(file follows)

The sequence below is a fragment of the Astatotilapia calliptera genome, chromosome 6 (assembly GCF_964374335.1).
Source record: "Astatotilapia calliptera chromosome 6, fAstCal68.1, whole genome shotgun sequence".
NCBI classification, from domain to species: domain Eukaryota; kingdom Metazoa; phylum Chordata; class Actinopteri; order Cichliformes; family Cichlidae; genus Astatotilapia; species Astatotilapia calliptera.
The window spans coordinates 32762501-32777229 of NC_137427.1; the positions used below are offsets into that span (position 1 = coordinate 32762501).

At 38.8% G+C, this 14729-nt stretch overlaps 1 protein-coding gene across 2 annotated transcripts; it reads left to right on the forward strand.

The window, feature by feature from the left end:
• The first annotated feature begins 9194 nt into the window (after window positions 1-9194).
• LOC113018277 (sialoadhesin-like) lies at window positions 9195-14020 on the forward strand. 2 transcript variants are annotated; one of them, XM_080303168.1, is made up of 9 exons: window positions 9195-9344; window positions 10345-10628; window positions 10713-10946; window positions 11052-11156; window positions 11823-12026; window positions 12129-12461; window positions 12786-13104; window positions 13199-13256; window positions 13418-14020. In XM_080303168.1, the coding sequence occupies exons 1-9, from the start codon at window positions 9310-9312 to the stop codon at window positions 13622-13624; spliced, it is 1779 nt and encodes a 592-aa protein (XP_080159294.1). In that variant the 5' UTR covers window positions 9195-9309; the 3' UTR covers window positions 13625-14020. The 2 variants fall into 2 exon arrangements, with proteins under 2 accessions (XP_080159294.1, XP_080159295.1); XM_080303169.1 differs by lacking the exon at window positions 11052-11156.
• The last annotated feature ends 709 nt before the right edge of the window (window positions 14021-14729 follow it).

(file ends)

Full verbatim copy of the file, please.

The sequence below is a fragment of the Astatotilapia calliptera genome, chromosome 6 (assembly GCF_964374335.1).
Source record: "Astatotilapia calliptera chromosome 6, fAstCal68.1, whole genome shotgun sequence".
NCBI classification, from domain to species: domain Eukaryota; kingdom Metazoa; phylum Chordata; class Actinopteri; order Cichliformes; family Cichlidae; genus Astatotilapia; species Astatotilapia calliptera.
The window spans coordinates 32762501-32777229 of NC_137427.1; the positions used below are offsets into that span (position 1 = coordinate 32762501).

At 38.8% G+C, this 14729-nt stretch overlaps 1 protein-coding gene across 2 annotated transcripts; it reads left to right on the forward strand.

The window, feature by feature from the left end:
• The first annotated feature begins 9194 nt into the window (after window positions 1-9194).
• LOC113018277 (sialoadhesin-like) lies at window positions 9195-14020 on the forward strand. 2 transcript variants are annotated; one of them, XM_080303168.1, is made up of 9 exons: window positions 9195-9344; window positions 10345-10628; window positions 10713-10946; window positions 11052-11156; window positions 11823-12026; window positions 12129-12461; window positions 12786-13104; window positions 13199-13256; window positions 13418-14020. In XM_080303168.1, the coding sequence occupies exons 1-9, from the start codon at window positions 9310-9312 to the stop codon at window positions 13622-13624; spliced, it is 1779 nt and encodes a 592-aa protein (XP_080159294.1). In that variant the 5' UTR covers window positions 9195-9309; the 3' UTR covers window positions 13625-14020. The 2 variants fall into 2 exon arrangements, with proteins under 2 accessions (XP_080159294.1, XP_080159295.1); XM_080303169.1 differs by lacking the exon at window positions 11052-11156.
• The last annotated feature ends 709 nt before the right edge of the window (window positions 14021-14729 follow it).